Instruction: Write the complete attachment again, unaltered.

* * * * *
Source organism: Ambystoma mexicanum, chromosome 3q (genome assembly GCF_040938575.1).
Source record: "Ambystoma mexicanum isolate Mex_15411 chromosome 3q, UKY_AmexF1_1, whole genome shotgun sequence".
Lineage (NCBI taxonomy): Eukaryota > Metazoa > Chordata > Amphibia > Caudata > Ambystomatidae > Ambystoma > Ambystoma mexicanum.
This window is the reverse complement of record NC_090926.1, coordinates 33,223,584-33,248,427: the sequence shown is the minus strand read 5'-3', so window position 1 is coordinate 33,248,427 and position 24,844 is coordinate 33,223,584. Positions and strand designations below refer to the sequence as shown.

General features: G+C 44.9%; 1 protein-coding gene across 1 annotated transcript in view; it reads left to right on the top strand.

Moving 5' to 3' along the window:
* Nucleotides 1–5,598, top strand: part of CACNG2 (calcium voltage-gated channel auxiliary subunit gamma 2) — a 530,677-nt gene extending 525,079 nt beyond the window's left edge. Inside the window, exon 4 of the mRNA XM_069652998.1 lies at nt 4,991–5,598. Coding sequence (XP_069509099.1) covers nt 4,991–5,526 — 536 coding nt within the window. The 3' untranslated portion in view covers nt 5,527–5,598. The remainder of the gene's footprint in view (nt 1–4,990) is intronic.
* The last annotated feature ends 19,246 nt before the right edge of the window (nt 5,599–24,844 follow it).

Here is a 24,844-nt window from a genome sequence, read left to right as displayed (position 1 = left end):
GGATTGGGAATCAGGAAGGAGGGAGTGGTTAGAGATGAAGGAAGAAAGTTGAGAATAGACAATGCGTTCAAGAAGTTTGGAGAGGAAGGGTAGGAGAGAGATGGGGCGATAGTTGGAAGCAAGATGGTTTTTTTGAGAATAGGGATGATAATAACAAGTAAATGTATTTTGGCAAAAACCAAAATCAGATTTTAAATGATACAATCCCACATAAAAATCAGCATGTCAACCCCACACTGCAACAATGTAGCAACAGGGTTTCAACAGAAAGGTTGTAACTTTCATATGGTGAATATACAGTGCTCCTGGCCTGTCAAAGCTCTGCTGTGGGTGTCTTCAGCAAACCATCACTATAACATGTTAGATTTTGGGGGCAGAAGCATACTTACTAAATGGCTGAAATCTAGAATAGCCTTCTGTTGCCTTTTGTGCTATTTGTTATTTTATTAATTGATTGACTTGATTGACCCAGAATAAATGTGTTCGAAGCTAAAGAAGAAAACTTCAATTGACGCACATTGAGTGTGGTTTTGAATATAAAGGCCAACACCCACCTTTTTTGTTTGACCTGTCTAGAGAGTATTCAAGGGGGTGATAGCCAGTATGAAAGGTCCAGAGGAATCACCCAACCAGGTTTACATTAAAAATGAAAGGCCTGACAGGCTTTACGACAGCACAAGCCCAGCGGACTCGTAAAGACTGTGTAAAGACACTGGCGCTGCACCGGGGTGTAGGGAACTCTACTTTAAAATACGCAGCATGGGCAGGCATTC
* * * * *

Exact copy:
Source organism: Ambystoma mexicanum, chromosome 3q (genome assembly GCF_040938575.1).
Source record: "Ambystoma mexicanum isolate Mex_15411 chromosome 3q, UKY_AmexF1_1, whole genome shotgun sequence".
Lineage (NCBI taxonomy): Eukaryota > Metazoa > Chordata > Amphibia > Caudata > Ambystomatidae > Ambystoma > Ambystoma mexicanum.
This window is the reverse complement of record NC_090926.1, coordinates 33,223,584-33,248,427: the sequence shown is the minus strand read 5'-3', so window position 1 is coordinate 33,248,427 and position 24,844 is coordinate 33,223,584. Positions and strand designations below refer to the sequence as shown.

General features: G+C 44.9%; 1 protein-coding gene across 1 annotated transcript in view; it reads left to right on the top strand.

Moving 5' to 3' along the window:
* Nucleotides 1–5,598, top strand: part of CACNG2 (calcium voltage-gated channel auxiliary subunit gamma 2) — a 530,677-nt gene extending 525,079 nt beyond the window's left edge. Inside the window, exon 4 of the mRNA XM_069652998.1 lies at nt 4,991–5,598. Coding sequence (XP_069509099.1) covers nt 4,991–5,526 — 536 coding nt within the window. The 3' untranslated portion in view covers nt 5,527–5,598. The remainder of the gene's footprint in view (nt 1–4,990) is intronic.
* The last annotated feature ends 19,246 nt before the right edge of the window (nt 5,599–24,844 follow it).

Here is a 24,844-nt window from a genome sequence, read left to right as displayed (position 1 = left end):
GGATTGGGAATCAGGAAGGAGGGAGTGGTTAGAGATGAAGGAAGAAAGTTGAGAATAGACAATGCGTTCAAGAAGTTTGGAGAGGAAGGGTAGGAGAGAGATGGGGCGATAGTTGGAAGCAAGATGGTTTTTTTGAGAATAGGGATGATAATAACAAGTAAATGTATTTTGGCAAAAACCAAAATCAGATTTTAAATGATACAATCCCACATAAAAATCAGCATGTCAACCCCACACTGCAACAATGTAGCAACAGGGTTTCAACAGAAAGGTTGTAACTTTCATATGGTGAATATACAGTGCTCCTGGCCTGTCAAAGCTCTGCTGTGGGTGTCTTCAGCAAACCATCACTATAACATGTTAGATTTTGGGGGCAGAAGCATACTTACTAAATGGCTGAAATCTAGAATAGCCTTCTGTTGCCTTTTGTGCTATTTGTTATTTTATTAATTGATTGACTTGATTGACCCAGAATAAATGTGTTCGAAGCTAAAGAAGAAAACTTCAATTGACGCACATTGAGTGTGGTTTTGAATATAAAGGCCAACACCCACCTTTTTTGTTTGACCTGTCTAGAGAGTATTCAAGGGGGTGATAGCCAGTATGAAAGGTCCAGAGGAATCACCCAACCAGGTTTACATTAAAAATGAAAGGCCTGACAGGCTTTACGACAGCACAAGCCCAGCGGACTCGTAAAGACTGTGTAAAGACACTGGCGCTGCACCGGGGTGTAGGGAACTCTACTTTAAAATACGCAGCATGGGCAGGCATTC